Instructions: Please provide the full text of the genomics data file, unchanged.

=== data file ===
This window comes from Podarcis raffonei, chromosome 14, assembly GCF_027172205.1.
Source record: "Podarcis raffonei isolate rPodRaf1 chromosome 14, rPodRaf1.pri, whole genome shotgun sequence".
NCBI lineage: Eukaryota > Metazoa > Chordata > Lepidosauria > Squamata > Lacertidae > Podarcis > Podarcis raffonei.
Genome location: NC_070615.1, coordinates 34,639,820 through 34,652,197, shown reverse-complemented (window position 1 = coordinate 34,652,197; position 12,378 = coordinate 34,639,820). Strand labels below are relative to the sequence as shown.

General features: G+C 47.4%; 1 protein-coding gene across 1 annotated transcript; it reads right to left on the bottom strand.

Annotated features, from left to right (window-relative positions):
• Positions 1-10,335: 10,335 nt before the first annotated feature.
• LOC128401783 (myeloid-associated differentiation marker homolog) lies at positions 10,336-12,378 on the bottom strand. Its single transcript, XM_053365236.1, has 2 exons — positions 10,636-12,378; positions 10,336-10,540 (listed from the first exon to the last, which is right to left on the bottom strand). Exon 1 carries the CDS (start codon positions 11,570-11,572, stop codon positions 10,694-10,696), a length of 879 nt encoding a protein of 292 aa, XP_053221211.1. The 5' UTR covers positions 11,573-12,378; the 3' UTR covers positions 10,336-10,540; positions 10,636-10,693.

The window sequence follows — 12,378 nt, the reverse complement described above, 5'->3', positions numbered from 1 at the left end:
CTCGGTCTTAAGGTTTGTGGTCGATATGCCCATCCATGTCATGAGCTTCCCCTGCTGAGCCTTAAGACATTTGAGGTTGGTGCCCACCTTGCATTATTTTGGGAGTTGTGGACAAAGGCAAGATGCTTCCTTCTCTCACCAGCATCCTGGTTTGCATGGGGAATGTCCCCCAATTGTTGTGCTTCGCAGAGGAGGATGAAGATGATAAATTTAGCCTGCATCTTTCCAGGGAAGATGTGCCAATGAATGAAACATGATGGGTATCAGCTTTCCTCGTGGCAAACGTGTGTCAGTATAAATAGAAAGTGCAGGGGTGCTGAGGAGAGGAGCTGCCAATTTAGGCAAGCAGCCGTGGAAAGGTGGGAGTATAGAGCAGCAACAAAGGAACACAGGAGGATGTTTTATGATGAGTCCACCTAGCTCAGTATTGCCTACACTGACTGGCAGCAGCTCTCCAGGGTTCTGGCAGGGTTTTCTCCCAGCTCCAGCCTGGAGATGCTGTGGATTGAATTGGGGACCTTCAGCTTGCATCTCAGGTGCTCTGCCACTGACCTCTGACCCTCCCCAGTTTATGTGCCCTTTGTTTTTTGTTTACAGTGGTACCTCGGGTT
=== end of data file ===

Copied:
This window comes from Podarcis raffonei, chromosome 14, assembly GCF_027172205.1.
Source record: "Podarcis raffonei isolate rPodRaf1 chromosome 14, rPodRaf1.pri, whole genome shotgun sequence".
NCBI lineage: Eukaryota > Metazoa > Chordata > Lepidosauria > Squamata > Lacertidae > Podarcis > Podarcis raffonei.
Genome location: NC_070615.1, coordinates 34,639,820 through 34,652,197, shown reverse-complemented (window position 1 = coordinate 34,652,197; position 12,378 = coordinate 34,639,820). Strand labels below are relative to the sequence as shown.

General features: G+C 47.4%; 1 protein-coding gene across 1 annotated transcript; it reads right to left on the bottom strand.

Annotated features, from left to right (window-relative positions):
• Positions 1-10,335: 10,335 nt before the first annotated feature.
• LOC128401783 (myeloid-associated differentiation marker homolog) lies at positions 10,336-12,378 on the bottom strand. Its single transcript, XM_053365236.1, has 2 exons — positions 10,636-12,378; positions 10,336-10,540 (listed from the first exon to the last, which is right to left on the bottom strand). Exon 1 carries the CDS (start codon positions 11,570-11,572, stop codon positions 10,694-10,696), a length of 879 nt encoding a protein of 292 aa, XP_053221211.1. The 5' UTR covers positions 11,573-12,378; the 3' UTR covers positions 10,336-10,540; positions 10,636-10,693.

The window sequence follows — 12,378 nt, the reverse complement described above, 5'->3', positions numbered from 1 at the left end:
CTCGGTCTTAAGGTTTGTGGTCGATATGCCCATCCATGTCATGAGCTTCCCCTGCTGAGCCTTAAGACATTTGAGGTTGGTGCCCACCTTGCATTATTTTGGGAGTTGTGGACAAAGGCAAGATGCTTCCTTCTCTCACCAGCATCCTGGTTTGCATGGGGAATGTCCCCCAATTGTTGTGCTTCGCAGAGGAGGATGAAGATGATAAATTTAGCCTGCATCTTTCCAGGGAAGATGTGCCAATGAATGAAACATGATGGGTATCAGCTTTCCTCGTGGCAAACGTGTGTCAGTATAAATAGAAAGTGCAGGGGTGCTGAGGAGAGGAGCTGCCAATTTAGGCAAGCAGCCGTGGAAAGGTGGGAGTATAGAGCAGCAACAAAGGAACACAGGAGGATGTTTTATGATGAGTCCACCTAGCTCAGTATTGCCTACACTGACTGGCAGCAGCTCTCCAGGGTTCTGGCAGGGTTTTCTCCCAGCTCCAGCCTGGAGATGCTGTGGATTGAATTGGGGACCTTCAGCTTGCATCTCAGGTGCTCTGCCACTGACCTCTGACCCTCCCCAGTTTATGTGCCCTTTGTTTTTTGTTTACAGTGGTACCTCGGGTT